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Center for Community Studies Releases Findings of 11th Annual Lewis County Survey

The Center for Community Studies at Jefferson Community College released the findings of the 11th Annual Lewis County Survey of the Community at a meeting of the Lewis County Board of Legislators on Tuesday, March 6, 2018. 

The survey is an inventory of the attitudes and opinions of a representative sample of Lewis County adult residents, and has been completed by the Center each October in the county since 2007. The primary goal of the survey is to collect data regarding quality of life issues of importance to local citizens, and as a result this study provides an annual “snapshot” of life in Lewis County.  Additionally, the analysis of the 11th Annual Survey data provides an information-rich “motion-picture” of changes in the lives of county residents over the past decade when trends are investigated through comparing with earlier-year results.  Further, a similar study has been completed annually by the Center for Community Studies in Jefferson County since 2000, and in St. Lawrence County since 2015, therefore, regional North Country county-level comparisons are also addressed. 

Working under the supervision of the Center for Community Studies research staff, statistics students at the College completed 447 telephone interviews on both the landline and cellular phones of Lewis County adult residents on the evenings of October 24-25, 2017, resulting with an approximate margin of error of ±3.7% after weighting sample survey results toward Lewis County population characteristics.

Highlights of the 2017 Lewis County survey include:

  • In 2017 many local community quality-of-life indicators that are related to personal and local economics resulted with the most positive results ever measured in 11 years of surveying in the county.  Although there remains much room for improvement, residents feel better than ever (at least since year 2007) regarding – the cost of energy, real estate taxes, the overall state of the local economy, and the availability of good jobs.  As one example, in 2011 among local residents 57% rated the availability of good jobs locally as “Poor”, while in 2017 this rate is only 34%, the lowest rate measured in 11 years of surveying. 
  • Lewis County residents believe that tourism is a very important component of the local economy and as such deserves marketing and financial support from the County.  When asked whether they perceive tourism as important to the county economy 92% respond with “Very or Somewhat Important” (66% indicate “Very”).  Further, by more than a nine-to-one ratio, Lewis County residents believe that the County should financially support marketing and promotions intended to increase local tourism economic impact (83% support, only 9% oppose).
  • The Maple Ridge Wind Farm went online in Lewis County in 2006.  Survey questions measuring public sentiment regarding possible future expansions of the wind farm have been asked in this Annual Survey in each of 2007, 2008, and again in this 2017 study.  Residents are overwhelmingly in support of further expansion, with rates of responding “should expand” during these three studies of 77%, 79%, and 78%, respectively.  The “should not expand” rates during these three studies have been 16%, 14%, and currently is measured at 12%.  In 2017 a further attitude question was posed regarding wind power and the result is that by approximately a two-to-one ratio residents are more likely to consider the spreading of wind farm revenues around to other communities that are not the actual hosts of the wind turbines as “fair” rather than “unfair” (58% to 31%, respectively).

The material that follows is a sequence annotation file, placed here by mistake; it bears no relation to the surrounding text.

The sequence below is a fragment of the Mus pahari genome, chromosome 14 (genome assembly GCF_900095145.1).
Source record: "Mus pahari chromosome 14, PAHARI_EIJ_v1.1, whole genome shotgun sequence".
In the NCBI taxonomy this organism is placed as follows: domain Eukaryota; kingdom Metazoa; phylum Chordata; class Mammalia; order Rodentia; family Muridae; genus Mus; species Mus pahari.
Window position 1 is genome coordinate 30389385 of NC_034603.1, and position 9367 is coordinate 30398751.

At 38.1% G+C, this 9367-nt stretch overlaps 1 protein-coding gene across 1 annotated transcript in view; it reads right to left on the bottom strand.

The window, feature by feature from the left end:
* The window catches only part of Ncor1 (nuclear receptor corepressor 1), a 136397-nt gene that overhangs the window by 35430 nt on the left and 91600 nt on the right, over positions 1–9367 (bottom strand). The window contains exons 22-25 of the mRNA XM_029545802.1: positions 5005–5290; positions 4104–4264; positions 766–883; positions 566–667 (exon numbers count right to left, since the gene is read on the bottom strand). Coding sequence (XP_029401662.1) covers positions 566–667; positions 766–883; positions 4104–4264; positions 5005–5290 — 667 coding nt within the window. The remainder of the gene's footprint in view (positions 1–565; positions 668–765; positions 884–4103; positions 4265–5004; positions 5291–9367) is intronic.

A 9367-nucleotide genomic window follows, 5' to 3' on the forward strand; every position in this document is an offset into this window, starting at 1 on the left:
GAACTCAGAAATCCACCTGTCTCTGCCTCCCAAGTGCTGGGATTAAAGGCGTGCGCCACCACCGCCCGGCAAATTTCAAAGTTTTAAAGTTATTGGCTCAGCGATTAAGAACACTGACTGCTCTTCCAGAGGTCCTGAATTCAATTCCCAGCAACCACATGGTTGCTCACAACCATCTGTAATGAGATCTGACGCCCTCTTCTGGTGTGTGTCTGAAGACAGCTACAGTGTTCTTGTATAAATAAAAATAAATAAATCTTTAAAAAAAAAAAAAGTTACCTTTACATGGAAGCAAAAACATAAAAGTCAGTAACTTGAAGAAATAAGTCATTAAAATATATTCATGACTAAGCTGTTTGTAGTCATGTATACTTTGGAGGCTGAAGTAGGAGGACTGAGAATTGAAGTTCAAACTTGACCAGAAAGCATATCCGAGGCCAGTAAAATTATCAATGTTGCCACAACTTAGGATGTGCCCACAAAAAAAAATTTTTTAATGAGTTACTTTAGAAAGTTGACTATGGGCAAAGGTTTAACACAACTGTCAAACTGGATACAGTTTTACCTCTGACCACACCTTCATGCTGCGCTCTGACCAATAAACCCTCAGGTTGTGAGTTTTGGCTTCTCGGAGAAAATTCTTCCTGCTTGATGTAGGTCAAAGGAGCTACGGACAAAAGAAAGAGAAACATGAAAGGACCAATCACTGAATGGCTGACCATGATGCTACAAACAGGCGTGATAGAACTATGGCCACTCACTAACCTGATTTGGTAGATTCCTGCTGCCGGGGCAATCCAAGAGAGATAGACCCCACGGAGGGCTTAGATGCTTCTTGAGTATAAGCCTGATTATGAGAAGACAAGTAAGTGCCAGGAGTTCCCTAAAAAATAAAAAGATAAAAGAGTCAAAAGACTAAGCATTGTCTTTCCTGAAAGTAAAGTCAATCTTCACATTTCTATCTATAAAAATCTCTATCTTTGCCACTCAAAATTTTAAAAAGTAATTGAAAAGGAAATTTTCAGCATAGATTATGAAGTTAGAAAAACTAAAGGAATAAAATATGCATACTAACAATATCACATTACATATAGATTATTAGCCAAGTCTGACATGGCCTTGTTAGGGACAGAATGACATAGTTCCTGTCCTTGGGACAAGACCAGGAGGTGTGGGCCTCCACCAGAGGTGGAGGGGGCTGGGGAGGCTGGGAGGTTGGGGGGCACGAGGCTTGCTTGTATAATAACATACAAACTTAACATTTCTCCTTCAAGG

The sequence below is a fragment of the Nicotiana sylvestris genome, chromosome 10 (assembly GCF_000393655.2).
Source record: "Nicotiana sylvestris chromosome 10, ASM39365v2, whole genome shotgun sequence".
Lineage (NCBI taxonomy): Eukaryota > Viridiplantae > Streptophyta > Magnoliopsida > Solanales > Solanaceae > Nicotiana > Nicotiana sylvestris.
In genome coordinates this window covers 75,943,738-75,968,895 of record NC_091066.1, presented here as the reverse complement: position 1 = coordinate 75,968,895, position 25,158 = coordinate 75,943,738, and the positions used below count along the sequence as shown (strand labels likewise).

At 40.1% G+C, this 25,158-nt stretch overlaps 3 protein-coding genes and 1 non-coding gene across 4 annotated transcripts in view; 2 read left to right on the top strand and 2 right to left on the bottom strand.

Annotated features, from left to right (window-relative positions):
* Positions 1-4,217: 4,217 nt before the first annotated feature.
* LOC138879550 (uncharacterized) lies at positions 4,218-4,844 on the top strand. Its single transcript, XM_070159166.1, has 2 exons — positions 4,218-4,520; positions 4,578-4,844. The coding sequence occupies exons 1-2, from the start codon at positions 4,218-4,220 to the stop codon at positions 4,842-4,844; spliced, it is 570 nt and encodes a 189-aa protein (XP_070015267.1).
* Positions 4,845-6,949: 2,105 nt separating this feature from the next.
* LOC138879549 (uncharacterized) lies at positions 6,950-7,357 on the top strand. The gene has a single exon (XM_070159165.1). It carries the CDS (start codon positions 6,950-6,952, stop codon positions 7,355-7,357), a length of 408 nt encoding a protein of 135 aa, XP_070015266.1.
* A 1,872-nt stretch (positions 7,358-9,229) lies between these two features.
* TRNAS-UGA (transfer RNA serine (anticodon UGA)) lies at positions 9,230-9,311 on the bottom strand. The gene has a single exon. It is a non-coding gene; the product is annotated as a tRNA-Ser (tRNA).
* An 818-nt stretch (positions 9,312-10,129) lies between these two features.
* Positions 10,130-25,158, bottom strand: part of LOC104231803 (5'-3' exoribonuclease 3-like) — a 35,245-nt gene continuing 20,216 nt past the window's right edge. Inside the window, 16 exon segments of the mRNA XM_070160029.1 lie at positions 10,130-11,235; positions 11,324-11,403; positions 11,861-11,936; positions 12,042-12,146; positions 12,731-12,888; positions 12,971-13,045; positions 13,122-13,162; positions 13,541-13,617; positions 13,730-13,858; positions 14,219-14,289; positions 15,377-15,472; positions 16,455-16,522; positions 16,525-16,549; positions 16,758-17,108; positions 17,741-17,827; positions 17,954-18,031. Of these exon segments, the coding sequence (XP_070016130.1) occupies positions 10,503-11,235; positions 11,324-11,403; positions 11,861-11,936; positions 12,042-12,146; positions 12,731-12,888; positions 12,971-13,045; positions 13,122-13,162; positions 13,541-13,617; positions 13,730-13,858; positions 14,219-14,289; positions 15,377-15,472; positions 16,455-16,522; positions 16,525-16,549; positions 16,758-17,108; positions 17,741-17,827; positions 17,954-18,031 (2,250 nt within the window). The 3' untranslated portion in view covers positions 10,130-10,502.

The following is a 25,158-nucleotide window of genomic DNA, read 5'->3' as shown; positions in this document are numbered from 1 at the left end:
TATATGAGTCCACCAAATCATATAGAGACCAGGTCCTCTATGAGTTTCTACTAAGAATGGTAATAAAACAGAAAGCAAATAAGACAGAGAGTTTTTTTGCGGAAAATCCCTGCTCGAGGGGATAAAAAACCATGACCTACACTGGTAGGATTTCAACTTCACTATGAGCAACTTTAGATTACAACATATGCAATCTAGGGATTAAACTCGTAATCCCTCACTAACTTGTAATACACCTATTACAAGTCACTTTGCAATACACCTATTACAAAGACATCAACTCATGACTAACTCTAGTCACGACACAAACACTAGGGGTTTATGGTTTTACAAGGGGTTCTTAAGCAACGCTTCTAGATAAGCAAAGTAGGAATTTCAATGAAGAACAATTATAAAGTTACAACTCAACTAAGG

• Continuing the theme illustrated above, when local residents are asked the largest issue facing the residents of Lewis County, in 2017 responses have dramatically changed from that which were recorded 3-4 years ago among county residents.  There has been a tremendous shift from economic concern to a concern with the current local drug epidemic.  For example, in 2013 among county residents 61% cited the “jobs and the economy” as the largest local issue – a rate that has halved to 32% in 2017, and a rate that no longer represents the most commonly cited issue.  During this same time frame the rate of citing “drugs” as the largest issue facing residents of Lewis County has increased from 4% to 40%.
  • Currently 90% of residents indicate that their personal financial situation has remained at least the same or improved in the past year (21% improved, 69% remained same), while only 9% indicate that this situation has gotten worse.  This 90% rate is by far the greatest found in ten years of posing this question to adults in the county, and represents a 10% increase from that which was found in 2016 in the county. 
  • Overwhelmingly the results show that in 2017 Lewis County residents perceive the continuing presence of Fort Drum as having several positive impacts upon local residents.  Of particular note is that almost nine-in-ten residents agree with each of: “local community leadership should continue to be actively involved in efforts that ensure the long term viability of Fort Drum” (87%), and “Fort Drum is a vital part of the economy in the North Country by providing significant job creation”(86%).

The entire survey, including a summary of the results and the complete survey instrument, is available online.

The sponsors of these annual surveys of the North Country communities are Jefferson Community College, the Northern New York Community Foundation, and the Development Authority of the North Country, who all provide financial support to assist in the funding of these projects.  

For more information, please contact Joel LaLone, Research Director at the Center for Community Studies at Jefferson Community College, 315-786-2264, jlalone@sunyjefferson.edu.